THE POPES' WALLS
part III

along the Janiculum Hill


~ page 1 ~


In the mid 17th century, Urban VIII (Maffeo Barberini, pope from 1623 to 1644), thought that Rome was in need of a new set of walls on the Janiculum's side; the hill itself already acted as a natural stronghold, as it overlooked the whole town from the west, but the old boundary built by Aurelian almost fourteen centuries earlier was in pretty bad condition, and would have no longer proven a solid defense.

the last part of the 16th century wall, ending with
Sangallo's bastion on the other side of the hill
The new wall was drawn along a straight line on the western side of the hill, starting from the southernmost bastion of the old boundary.

The whole length of this wall can be walked on its outer side; the starting point is from the site of Porta Cavalleggeri [map ref. 8]. If the previous part of the tour has taken you by Porta Santo Spirito, you should walk back to this spot through the tunnel.
On the right side of the tunnel's entrance, a road follows the last part of Pius IV's wall, where it makes a bend and crosses the Janiculum, to reach Sangallo's bastion and Porta Santo Spirito by the Tiber; a few metres beyond the corner marked by a crest of Pius V (diagonal stripes), the new 17th century boundary merges into the older one.
The road keeps climbing uphill, and becomes rather narrow: usually few cars drive along this route, but the turns are rather sharp, so always be aware of the through traffic.

There are no important features along this first stretch. Nevertheless, the long road winding around the many arrow-shaped bastions is interesting to walk because of the genuine aspect of the wall: four centuries ago, it would have looked almost the same.

crest of Pius V (1566-72), on the
southernmost corner of the old wall


a typical service passage; above the
arch is a small bee (Barberini family)


From the corner where an old house rests over a bastion, no more modern buildings face the walls, and the road becomes less steep; this is the most charming part of the walk.
But in those times it would have been rather unlikely for a traveller to be here, as there was no road nor gate (like on the western side of the Vatican); only a few service passages, now closed, were used to reach the outer parts of the wall needing restoration.

Nowadays, modern buildings have risen on the hill's side; you can tell how high the Vatican stood above the surrounding area: the road's level matches the 5th floor of these buildings.



cannons were fired from these placements,
where now birds build their nests


a shady stretch of wall built by Urban VIII
Very soon the tall monument dedicated to Giuseppe Garibaldi appears beyond the wall: the ground level on the inside is much higher than here, having been considerably raised when the area became a public park.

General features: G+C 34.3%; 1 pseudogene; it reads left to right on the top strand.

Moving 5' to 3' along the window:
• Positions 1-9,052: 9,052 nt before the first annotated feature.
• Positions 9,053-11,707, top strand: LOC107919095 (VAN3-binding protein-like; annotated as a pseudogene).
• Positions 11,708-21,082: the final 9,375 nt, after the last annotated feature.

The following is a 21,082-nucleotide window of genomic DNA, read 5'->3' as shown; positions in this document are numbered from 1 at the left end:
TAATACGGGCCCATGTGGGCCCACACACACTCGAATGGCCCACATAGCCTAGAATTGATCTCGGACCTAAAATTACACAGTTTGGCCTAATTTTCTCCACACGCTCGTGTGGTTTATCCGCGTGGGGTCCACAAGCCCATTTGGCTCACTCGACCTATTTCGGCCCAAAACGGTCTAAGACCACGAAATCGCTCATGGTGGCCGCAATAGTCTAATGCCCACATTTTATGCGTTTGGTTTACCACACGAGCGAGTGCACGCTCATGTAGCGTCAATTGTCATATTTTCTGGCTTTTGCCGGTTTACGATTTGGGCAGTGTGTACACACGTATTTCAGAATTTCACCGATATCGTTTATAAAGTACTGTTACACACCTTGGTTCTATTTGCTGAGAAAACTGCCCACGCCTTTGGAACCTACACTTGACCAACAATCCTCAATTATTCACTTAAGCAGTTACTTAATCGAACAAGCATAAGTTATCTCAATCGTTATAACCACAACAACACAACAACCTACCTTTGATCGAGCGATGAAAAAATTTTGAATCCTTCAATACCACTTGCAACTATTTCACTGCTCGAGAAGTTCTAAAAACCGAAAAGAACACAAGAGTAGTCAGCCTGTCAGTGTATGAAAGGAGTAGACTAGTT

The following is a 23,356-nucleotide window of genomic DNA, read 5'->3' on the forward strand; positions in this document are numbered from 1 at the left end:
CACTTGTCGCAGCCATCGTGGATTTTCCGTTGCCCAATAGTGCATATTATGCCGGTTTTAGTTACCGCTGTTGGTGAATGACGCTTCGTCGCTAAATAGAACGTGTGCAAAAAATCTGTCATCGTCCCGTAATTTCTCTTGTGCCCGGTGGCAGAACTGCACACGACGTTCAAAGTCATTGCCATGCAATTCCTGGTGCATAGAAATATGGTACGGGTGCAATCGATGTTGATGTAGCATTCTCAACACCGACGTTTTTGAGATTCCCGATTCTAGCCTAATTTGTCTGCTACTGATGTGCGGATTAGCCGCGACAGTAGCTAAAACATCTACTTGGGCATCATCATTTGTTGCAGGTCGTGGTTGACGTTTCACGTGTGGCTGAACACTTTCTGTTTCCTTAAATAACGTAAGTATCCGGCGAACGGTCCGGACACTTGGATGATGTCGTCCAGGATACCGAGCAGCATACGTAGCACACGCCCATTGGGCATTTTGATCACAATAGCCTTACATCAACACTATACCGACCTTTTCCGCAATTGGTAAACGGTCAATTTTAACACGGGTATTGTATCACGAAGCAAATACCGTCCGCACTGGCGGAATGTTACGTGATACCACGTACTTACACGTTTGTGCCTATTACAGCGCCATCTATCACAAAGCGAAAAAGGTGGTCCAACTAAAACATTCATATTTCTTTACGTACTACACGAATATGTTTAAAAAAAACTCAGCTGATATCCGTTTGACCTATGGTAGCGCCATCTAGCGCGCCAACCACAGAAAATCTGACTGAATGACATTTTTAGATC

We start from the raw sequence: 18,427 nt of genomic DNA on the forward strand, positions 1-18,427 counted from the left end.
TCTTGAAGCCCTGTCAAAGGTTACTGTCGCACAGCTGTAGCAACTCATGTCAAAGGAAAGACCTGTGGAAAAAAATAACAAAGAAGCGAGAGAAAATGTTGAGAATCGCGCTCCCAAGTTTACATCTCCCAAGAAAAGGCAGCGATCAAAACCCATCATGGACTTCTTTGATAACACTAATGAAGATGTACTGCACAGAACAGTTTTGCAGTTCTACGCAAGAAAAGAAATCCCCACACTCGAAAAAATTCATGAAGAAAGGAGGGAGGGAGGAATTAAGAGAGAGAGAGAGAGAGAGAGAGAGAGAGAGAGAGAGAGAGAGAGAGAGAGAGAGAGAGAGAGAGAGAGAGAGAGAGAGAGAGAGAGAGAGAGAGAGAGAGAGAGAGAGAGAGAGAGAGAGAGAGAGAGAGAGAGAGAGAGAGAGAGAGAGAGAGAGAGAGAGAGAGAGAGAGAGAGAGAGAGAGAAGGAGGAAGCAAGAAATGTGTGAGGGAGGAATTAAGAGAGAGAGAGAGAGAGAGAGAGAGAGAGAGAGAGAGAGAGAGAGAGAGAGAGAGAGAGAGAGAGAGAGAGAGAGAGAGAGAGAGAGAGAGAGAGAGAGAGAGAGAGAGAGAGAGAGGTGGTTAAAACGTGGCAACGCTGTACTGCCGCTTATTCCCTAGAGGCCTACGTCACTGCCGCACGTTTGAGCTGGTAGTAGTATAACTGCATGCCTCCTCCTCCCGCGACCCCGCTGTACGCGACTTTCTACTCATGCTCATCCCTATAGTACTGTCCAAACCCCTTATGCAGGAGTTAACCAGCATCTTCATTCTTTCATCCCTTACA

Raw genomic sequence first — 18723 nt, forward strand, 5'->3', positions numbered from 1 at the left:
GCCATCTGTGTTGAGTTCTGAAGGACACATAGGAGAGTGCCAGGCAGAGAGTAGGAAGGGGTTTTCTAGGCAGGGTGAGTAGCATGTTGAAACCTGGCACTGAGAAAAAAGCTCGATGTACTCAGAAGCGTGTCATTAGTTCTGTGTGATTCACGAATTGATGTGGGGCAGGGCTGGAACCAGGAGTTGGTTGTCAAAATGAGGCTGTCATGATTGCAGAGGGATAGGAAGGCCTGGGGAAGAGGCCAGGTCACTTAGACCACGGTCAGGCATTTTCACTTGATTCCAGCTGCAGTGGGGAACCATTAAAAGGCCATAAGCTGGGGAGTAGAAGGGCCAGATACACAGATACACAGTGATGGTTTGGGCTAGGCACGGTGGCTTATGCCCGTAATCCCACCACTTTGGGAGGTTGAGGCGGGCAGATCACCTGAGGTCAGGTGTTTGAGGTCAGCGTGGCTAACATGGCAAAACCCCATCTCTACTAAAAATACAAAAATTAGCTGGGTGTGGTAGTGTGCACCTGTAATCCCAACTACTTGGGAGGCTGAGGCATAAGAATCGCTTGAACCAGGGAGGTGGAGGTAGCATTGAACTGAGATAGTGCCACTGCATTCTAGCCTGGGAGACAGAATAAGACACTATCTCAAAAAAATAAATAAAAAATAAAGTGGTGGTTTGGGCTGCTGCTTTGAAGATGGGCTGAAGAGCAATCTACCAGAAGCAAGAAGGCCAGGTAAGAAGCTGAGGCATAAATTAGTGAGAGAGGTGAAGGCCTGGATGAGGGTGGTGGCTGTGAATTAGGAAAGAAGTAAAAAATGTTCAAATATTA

Just before the last bastion, on the side of the road, is a memorial dedicated to St.Andrew. As of the 15th century, the head of the saint was kept in St.Peter's, as a relic. In the 19th century, the head was stolen, and was found again by this spot: in memory of the finding, pope Pius IX had this memorial built, in 1848. The saint's head, though, is no longer in St.Peter's: in 1964, pope Paul VI gave it back to the city of Patras (Greece), where the apostle was born, as a gesture of goodwill towards the Greek Church.

Finally, round the corner, the road opens into a wide crossing. This is the spot where the ancient Porta Aurelia stood along the Aurelian way, the only main road connecting the city to the north-west.
It was later renamed Porta San Pancrazio after the nearby church of St.Pancras [map ref. 10].


Porta San Pancrazio (arrow), between two bastions
of the wall of Urban VIII (from a map of Rome of 1676)


the ancient Porta Aurelia, or San Pancrazio
(from a map of Rome dated 1625)

Some remains of Porta Aurelia were still here, when Urban VIII had a new gate built with his set of walls, just outside the old structure (see pictures).

But in 1849, during the battle between the army of the short-lasting Roman Republic and the French troops allied with pope Pius IX, also Urban's gate was badly damaged: a few years later, a third Porta San Pancrazio was built in the shape of a stout square archway, dated 1854, now standing in the middle of the crossing.
The two papal crests hanging on the sides of the arch belong to Pius IX and to Urban VIII.
The bastion on the left of the gate has been cut in recent times, as a through passage for the increasing traffic.

the new Porta San Pancrazio (19th century)


Michelangelo's House
A few metres inside the park, you will notice the fašade of a building... with nothing behind. This is known as "Michelangelo's House" [map ref. g]: it is the actual front of an old building, believed to be the artist's dwelling in Rome, as of year 1531. It originally stood in Macel de' Corvi, a street next to the Capitolium Hill. In 1902, this area was cleared to build the large memorial for king Victor Emanuel II, and Michelangelo's House was taken down along with other old houses, but its fašade was preserved. At first, it was relocated by the side of the Capitolium's stairway, and in 1941 it was finally moved to the Janiculum, where it now covers a water reservoire.




back to the MAIN INDEX along the Janiculum Hill - page 2 to the WALLS INDEX



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